Colombian folk singer Carlos Vives topped the Latin Grammy nominations with six nods Wednesday, including album, record and song of the year.
Vives, who also won a Grammy this year for best traditional tropical Latin album, performs in the style of Vallenato, the traditional music of Colombia's northern plains, which is known for its simple lyrics about village life, The Associated Press reports.
"Me and my people are very happy," Vives told AP through a translator. "This shows that traditional music and rhythms that come from the heart can have appeal no matter the language."
The third annual Latin Grammys ceremony will take place Sept. 18 at the new Kodak Theatre in Hollywood, airing live on CBS.
Here is a list of nominations in some of the top categories:
Record of the Year
La Negra Tiene Tumbao, Celia Cruz; Sergio George, producer; Jon Fausty, engineer/mixer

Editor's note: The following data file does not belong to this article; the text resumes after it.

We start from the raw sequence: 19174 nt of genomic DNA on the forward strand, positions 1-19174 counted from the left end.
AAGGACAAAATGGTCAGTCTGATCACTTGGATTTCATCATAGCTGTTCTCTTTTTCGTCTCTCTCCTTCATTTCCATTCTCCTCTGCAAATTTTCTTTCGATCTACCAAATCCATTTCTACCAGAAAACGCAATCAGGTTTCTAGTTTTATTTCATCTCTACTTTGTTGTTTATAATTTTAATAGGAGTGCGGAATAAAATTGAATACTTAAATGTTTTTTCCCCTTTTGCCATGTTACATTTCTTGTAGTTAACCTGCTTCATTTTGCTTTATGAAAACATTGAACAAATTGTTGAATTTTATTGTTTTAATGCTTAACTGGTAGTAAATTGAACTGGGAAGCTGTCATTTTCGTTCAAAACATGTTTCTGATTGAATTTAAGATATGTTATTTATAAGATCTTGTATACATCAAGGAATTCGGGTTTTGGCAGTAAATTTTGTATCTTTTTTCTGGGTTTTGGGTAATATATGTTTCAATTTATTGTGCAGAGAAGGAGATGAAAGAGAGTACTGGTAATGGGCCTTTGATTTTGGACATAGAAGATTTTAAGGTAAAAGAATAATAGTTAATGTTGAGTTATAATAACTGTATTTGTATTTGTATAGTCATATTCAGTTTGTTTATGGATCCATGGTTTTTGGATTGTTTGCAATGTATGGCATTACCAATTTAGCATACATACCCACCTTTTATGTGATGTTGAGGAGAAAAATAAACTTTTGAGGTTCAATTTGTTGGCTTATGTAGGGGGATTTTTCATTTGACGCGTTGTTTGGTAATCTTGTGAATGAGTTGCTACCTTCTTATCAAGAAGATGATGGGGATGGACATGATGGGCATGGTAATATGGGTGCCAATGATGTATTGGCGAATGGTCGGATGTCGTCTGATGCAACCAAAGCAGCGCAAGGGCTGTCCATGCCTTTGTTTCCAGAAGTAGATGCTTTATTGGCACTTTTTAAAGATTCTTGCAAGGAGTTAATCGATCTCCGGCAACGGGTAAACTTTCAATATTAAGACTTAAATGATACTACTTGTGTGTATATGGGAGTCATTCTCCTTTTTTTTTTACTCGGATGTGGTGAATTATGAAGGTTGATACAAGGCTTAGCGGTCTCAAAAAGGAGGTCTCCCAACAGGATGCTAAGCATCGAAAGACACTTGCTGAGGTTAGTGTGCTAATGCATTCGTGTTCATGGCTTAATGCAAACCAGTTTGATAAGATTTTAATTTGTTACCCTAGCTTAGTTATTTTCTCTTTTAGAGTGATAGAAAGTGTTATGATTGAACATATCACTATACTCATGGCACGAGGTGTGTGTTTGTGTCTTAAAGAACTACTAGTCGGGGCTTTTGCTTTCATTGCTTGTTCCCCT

Mentira, La Ley; Humberto Gatica and Kenny O'Brien, producers; Humberto Gatica, Cristian Robles and Eric Schilling, engineers/mixers
Se Me Olvido, Gian Marco; Emilio Estefan Jr. and Archie Pena, producers; Javier Garza, engineer/mixer
Y Solo Se Me Ocurre Amarte, Alejandro Sanz; Humberto Gatica and Kenny O'Brien, producers; Chris Brooke, Humberto Gatica and Eric Schilling, engineers/mixers
Dejame Entrar, Carlos Vives; Andres Castro, Emilio Estefan Jr., Sebastian Krys and Carlos Vives, producers; Javier Garza, engineer/mixer
Album of the Year
Sereno, Miguel Bose; Peter Walsh, producer; Alessandro Benedetti and Peter Walsh, engineers/mixers
La Negra Tiene Tumbao, Celia Cruz; Sergio George, Isidro Infante and Johnny Pacheco, producers; Mario deJesus and Jon Fausty, engineers/mixers